a) You're trying to get it both ways here. Science is never absolutely settled, and scientists will work asymptotically to get to Truth, so regardless of the political process, scientists will continue to work on understanding Climate. However, many opportunists who benifit from the status quo, just like Big Tobacco and cancer, will try to raise unreasable doubts and demand extraordinary proof before being dislodged from the current economic system.

Terrement Supporting Member of TMP04 Aug 2015 11:04 a.m. PST

Actually, I have not.

There is nothing in my emails that explains why an organization that is "the source' of information on global warming, who identified behavior as a contributor to the problem continuing with behavior that not only extends the problem, it makes it worse.

There is nothing in my quotes that explains why said organization can't figure out on their own that doing such things like greater use of videoconferences instead of worldwide boondoggles is a good thing to do or why after all these decades they need more clarity to figure out they need to stop setting such a horrendous example especially if they are going to be lecturing others. Hell, even the IPCC member in 2008 who addressed this observed that with the Un it is a case of "rules for thee but not for me" What a bunch of hypocrites!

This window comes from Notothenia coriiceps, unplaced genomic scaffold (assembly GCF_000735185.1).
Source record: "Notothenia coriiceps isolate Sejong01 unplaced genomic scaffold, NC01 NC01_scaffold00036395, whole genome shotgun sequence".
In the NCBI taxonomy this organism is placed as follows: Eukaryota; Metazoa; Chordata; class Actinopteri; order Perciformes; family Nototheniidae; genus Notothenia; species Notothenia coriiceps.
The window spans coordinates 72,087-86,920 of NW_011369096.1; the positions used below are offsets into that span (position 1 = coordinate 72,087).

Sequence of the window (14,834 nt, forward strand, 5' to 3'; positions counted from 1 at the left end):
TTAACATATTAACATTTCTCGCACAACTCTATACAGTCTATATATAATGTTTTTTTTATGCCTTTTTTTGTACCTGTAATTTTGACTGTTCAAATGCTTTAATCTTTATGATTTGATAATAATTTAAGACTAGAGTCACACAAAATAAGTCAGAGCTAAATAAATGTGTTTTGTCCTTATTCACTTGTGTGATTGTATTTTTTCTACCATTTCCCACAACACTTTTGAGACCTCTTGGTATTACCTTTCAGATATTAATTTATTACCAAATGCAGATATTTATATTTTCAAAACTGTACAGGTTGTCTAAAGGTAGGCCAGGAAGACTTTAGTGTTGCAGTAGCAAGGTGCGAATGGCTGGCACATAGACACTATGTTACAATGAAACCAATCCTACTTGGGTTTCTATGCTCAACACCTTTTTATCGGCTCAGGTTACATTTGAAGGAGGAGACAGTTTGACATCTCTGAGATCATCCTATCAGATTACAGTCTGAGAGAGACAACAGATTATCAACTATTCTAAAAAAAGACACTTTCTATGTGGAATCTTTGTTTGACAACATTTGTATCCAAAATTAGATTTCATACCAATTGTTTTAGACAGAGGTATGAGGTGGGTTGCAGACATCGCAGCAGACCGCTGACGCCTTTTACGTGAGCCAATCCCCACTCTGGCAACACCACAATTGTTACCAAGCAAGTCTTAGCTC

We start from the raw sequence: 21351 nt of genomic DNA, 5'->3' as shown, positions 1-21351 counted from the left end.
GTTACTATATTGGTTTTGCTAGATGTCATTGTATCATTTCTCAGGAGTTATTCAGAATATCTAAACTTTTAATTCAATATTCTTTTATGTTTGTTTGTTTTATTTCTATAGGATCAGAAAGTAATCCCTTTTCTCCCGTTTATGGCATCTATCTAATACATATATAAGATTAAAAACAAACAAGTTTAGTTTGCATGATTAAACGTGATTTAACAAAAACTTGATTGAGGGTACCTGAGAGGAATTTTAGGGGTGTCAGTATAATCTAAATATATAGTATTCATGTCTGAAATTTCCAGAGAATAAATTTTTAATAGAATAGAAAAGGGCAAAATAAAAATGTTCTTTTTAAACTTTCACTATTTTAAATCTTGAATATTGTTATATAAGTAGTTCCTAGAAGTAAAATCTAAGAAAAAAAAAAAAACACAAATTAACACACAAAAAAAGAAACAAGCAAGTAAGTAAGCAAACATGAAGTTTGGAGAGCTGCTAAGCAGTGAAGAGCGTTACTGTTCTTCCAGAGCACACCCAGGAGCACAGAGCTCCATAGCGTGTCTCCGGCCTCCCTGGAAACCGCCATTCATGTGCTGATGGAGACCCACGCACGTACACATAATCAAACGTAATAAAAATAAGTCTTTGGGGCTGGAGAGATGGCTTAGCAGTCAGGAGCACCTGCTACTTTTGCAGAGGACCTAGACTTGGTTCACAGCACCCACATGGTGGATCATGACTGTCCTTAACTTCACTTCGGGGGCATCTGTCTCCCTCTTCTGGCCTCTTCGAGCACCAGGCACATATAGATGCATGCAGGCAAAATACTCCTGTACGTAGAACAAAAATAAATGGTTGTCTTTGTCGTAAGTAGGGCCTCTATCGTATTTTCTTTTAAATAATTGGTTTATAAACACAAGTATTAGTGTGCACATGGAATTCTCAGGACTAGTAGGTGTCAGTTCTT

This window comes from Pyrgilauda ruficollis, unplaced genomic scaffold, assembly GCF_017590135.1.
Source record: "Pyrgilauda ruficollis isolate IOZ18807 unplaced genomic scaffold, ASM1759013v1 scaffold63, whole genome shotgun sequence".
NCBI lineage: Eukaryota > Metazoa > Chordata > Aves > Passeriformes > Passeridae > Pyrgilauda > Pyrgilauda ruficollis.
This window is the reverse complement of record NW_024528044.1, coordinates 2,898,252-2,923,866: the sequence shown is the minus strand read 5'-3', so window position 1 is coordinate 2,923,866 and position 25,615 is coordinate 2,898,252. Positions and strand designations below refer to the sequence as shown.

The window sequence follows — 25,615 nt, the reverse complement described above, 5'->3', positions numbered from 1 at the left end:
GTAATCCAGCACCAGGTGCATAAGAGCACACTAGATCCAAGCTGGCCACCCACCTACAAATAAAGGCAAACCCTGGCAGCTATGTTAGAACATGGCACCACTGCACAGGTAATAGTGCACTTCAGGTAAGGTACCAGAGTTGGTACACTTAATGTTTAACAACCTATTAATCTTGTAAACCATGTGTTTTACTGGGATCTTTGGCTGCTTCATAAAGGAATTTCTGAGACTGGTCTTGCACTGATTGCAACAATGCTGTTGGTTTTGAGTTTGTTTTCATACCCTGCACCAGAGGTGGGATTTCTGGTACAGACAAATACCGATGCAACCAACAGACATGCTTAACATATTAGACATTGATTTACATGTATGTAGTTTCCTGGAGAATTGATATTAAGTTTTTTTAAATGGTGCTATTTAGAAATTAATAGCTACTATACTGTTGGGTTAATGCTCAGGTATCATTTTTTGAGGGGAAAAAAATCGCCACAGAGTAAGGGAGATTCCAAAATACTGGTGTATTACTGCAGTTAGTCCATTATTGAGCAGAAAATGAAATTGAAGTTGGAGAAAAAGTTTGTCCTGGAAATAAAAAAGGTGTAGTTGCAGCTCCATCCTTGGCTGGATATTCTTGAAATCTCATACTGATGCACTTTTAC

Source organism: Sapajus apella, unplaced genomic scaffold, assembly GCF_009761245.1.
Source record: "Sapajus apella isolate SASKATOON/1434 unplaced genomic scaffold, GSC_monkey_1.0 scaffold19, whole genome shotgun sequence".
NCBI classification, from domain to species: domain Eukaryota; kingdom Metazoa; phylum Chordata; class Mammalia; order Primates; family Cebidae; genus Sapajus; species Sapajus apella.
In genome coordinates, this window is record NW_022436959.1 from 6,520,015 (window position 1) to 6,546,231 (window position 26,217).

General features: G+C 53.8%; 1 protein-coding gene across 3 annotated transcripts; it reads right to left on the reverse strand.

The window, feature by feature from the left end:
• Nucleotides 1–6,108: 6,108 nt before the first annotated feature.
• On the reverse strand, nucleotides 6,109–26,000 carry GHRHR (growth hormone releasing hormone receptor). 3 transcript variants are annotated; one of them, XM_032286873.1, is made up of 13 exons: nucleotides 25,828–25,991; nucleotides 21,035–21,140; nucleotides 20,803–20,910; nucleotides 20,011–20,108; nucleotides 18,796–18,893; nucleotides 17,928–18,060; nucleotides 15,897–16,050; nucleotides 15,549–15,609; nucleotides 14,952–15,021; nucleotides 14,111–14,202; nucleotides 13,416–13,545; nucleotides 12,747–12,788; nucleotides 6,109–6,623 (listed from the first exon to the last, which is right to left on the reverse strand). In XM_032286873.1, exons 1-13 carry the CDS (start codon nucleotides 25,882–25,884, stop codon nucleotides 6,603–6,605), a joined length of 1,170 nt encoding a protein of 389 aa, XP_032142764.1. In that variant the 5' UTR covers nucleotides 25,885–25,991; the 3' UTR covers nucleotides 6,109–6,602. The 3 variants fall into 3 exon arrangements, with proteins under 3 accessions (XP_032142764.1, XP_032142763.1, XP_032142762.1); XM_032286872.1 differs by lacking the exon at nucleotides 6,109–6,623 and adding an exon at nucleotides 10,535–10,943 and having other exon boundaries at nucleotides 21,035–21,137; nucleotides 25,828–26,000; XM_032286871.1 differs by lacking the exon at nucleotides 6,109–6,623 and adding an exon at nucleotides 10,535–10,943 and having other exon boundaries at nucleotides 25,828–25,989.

Nothing in my quotes explains the nonsense of the IPCC excusing their record sized carbon footprint in Peru by claiming that if a certain 580 square miles of trees already there continued to exist for some number of decades then their carbon would be offset.

Excuse me? Are they suggesting those trees aren't ALREADY in use absorbing carbon? Do you buy their "scientific explanation?" If so, then going forward, there is no reason to do anything to mitigate or reduce carbon output. Simply claim a body of trees and claim them as YOUR carbon filter. Hey if the IPCC supports that as a legitimate approach, then we all can as well.


I fail to see how this discredits the science.